Tuyet A Tran

May 2, 2002

September 4, 2011
I am privileged to have connected with Here Is New York organization and met some of the lovely people who worked in this project. I’m especially touched and honored that Ms. Ruth Sergel has reached out to me on the 10th anniversary. Here Is New York project speaks volume about the character of the very special and creative New Yorkers who have spent an enormous amount of time to document, compile, organize, and maintain a valuable and important chapter of the New York and American history. I think the American public and history owe these wonderful individuals a debt of gratitude and should continue to support the project through donations.

Personally, I am deeply appreciative of the individuals who have created Here is New York and for the unique opportunity to participate with my photo and narrative. I’m glad that amid a smoky neighborhood, I went through the doors of that small gallery on Prince Street and met some of nicest people. It was cathartic for me to be connected with others through their photos.

Over the years, I don’t discuss 9/11 with anyone except my loved ones, but I’ve listened to many who have recalled their activities or experiences on that day. To date, hardly anyone whom I’ve met after 9/11/01 knows about those pages of my life.

After the first few years, the tears are no longer free flowing whenever I’ve watched some parts of the annual commemoration on television.

If I may add that I am appalled and saddened that some Americans have exploited and used 9/11 for their gains, when they were no where near the city, let alone being a New Yorker seeing the horrors on that day. To me, bigotry and hate do not have any place in our diverse society. I write as a minority American woman who knows the ugliness of bigotry. The America that I know and love is the America that came together shortly after the tragedy occurred in New York, Pennsylvania, and the Pentagon.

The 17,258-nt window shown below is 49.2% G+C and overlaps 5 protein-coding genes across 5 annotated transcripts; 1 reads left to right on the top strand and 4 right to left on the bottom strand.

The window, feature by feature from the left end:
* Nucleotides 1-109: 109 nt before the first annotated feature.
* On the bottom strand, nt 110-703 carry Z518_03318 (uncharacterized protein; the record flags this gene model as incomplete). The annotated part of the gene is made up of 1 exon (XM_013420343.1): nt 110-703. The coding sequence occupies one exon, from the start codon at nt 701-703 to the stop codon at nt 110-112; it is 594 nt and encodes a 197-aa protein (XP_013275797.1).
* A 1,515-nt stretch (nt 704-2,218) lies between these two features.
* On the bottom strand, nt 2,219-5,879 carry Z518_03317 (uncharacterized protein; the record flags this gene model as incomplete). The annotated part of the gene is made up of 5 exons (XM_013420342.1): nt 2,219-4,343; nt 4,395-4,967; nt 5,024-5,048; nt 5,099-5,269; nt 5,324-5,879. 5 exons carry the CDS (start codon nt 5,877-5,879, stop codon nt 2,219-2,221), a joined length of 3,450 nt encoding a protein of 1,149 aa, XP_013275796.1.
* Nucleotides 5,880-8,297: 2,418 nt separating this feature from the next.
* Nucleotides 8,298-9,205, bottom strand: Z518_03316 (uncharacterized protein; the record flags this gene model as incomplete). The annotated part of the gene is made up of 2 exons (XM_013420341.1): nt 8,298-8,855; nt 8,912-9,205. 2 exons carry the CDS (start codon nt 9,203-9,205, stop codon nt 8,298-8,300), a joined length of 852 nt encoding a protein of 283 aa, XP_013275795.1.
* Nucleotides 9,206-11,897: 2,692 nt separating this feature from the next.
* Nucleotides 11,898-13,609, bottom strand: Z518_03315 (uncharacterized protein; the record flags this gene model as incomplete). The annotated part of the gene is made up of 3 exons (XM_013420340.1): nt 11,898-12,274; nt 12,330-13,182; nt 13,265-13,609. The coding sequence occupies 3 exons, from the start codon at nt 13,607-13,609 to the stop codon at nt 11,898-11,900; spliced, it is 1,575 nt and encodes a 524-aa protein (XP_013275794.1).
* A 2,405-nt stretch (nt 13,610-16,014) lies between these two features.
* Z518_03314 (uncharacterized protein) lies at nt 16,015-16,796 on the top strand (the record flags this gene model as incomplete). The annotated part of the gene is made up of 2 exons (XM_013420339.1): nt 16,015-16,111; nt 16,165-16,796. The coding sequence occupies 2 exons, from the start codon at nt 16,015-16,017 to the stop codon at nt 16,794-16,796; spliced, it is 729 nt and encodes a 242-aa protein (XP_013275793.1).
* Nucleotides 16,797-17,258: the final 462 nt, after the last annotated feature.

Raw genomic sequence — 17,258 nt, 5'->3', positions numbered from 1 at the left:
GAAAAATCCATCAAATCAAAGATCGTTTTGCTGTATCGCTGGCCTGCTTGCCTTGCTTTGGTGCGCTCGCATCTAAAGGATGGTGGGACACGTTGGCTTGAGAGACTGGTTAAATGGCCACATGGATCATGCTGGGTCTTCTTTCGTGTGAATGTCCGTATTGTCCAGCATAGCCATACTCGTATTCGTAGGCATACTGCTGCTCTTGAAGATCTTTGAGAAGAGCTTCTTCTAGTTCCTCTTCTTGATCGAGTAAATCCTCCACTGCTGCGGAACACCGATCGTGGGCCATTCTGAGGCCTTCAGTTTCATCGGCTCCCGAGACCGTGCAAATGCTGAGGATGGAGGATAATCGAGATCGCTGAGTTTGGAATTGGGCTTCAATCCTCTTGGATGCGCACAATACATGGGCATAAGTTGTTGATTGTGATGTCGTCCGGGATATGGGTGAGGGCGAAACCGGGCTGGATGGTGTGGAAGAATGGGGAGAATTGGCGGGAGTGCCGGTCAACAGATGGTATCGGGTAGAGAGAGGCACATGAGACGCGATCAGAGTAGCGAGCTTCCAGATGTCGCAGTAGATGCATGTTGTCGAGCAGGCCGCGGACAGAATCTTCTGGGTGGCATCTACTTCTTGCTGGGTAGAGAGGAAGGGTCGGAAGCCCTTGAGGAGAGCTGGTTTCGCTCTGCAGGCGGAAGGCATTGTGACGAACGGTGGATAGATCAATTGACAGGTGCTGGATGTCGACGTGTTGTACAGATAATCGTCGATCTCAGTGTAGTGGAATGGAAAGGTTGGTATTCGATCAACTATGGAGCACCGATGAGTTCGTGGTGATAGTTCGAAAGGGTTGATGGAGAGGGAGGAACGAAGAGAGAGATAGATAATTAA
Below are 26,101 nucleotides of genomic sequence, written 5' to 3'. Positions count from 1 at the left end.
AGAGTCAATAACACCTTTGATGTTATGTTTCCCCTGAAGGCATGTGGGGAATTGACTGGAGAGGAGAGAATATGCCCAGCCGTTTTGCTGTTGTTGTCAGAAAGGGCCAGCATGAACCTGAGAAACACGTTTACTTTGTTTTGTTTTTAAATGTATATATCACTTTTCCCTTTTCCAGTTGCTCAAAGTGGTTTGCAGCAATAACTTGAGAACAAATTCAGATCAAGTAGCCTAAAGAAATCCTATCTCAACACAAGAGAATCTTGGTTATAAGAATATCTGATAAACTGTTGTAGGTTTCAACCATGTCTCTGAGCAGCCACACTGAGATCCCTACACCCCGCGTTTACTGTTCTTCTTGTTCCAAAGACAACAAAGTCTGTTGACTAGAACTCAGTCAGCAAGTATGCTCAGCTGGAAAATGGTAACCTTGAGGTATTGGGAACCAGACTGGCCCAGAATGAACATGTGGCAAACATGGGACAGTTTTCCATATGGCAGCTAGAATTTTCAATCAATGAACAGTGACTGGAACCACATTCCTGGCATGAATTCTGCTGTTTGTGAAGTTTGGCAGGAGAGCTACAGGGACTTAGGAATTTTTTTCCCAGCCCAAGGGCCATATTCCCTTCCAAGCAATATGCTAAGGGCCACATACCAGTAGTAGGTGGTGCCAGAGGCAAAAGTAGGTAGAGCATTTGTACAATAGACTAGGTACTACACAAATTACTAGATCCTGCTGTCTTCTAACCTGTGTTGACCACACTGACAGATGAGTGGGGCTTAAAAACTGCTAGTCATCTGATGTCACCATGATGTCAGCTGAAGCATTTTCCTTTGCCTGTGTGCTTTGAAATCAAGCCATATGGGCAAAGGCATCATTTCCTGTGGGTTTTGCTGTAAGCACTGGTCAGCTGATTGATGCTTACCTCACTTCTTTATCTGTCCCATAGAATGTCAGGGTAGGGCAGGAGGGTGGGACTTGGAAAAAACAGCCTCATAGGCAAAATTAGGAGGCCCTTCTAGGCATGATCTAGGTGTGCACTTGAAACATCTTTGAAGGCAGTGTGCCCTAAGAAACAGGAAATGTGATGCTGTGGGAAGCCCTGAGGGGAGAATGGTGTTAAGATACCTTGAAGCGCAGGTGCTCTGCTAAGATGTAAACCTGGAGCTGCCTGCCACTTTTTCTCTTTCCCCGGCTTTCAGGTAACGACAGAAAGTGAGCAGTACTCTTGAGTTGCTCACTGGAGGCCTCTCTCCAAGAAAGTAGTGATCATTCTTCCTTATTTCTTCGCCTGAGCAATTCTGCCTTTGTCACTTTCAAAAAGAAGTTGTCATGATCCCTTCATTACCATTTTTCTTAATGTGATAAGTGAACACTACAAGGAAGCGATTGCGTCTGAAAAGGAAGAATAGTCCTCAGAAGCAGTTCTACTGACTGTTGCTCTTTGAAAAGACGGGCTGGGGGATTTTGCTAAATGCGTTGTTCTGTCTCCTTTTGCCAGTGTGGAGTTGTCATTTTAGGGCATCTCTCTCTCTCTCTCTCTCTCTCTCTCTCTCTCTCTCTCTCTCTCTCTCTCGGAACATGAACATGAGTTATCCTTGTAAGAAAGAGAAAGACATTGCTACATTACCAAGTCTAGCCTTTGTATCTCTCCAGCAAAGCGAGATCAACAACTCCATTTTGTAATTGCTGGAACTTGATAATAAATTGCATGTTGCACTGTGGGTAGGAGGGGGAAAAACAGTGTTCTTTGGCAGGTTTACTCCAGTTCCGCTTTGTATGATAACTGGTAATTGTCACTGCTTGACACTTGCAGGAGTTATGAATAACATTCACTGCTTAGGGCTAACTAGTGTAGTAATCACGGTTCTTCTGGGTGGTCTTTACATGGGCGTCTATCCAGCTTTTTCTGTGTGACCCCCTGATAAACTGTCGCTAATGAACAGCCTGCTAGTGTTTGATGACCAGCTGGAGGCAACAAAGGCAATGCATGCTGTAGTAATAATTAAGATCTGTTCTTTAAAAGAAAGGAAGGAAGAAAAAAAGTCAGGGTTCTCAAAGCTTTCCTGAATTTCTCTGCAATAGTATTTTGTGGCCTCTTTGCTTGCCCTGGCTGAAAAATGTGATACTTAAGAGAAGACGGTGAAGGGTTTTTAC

Thank you for this opportunity to update and reconnect with Here Is New York.

Warmest Regards,
- Tuyet

  • danielet

    Ah Tuyet, I accidentally, while surfing the Net, came across your video and it seems so horrible to me that we should also have in common the 9/11 experience. I was on crutches going to the WTC Borders’ Bookstore when the horror began with the first plane hitting the first building. The rest was a nightmare that I never though you and I would share. It has been a horror that we both relive over and over again to this day, it’s 11th anniversary. The sense of helplessness I felt then and again later on 19th March 2003, when GW Bush dragged the nation into yet another war, pointlessly repeating the imbecilic horrors of the Vietnam War on the ground. For me, it extended my desperate sense of powerlessness from the 60s to now in saving victims from another era of criminal negligence, when a history-blind nation repeats old errors as predicted by Santayana: THOSE WHO DO NOT LEARN FROM HISTORY ARE DOOMED TO REPEAT IT. I so regret that your soul has to be burdened and scared with your side-liner experience on 9/11 added to the horror of your experience with the fall of Saigon, to forever invokes a sense of helplessness witness in the face of forever torturing yourself by asking yourself if there’s more that you could have done; no doubt that you wondered: why did I, once again, survive when so many didn’t? I hope the gentle beauty– which your face radiates in this your video– suffers no deep and disabling permanent scars, making these horrid experiences an endless haunting of your soul. I was told by your sister that 9/11 is all consuming for you. I hope you attain some peace and comfort amongst your fellow survivors and those who love and cherish you. I can only feel deep empathy for how tumultuous was your life since the fall of Saigon. The events that scar modern people’s souls seem to go on slashing ever more, testing the wondrous and delicate sense of the greater beauty that is in your life and your art despite your indelible will’s searching meaning in that very chaos that imposes hopelessness in those of us who were not bestowed with your musical art’s calming power. Remain as beautiful as you are, serving as monument to the indelible will of us all not to surrender to hopelessness and despair.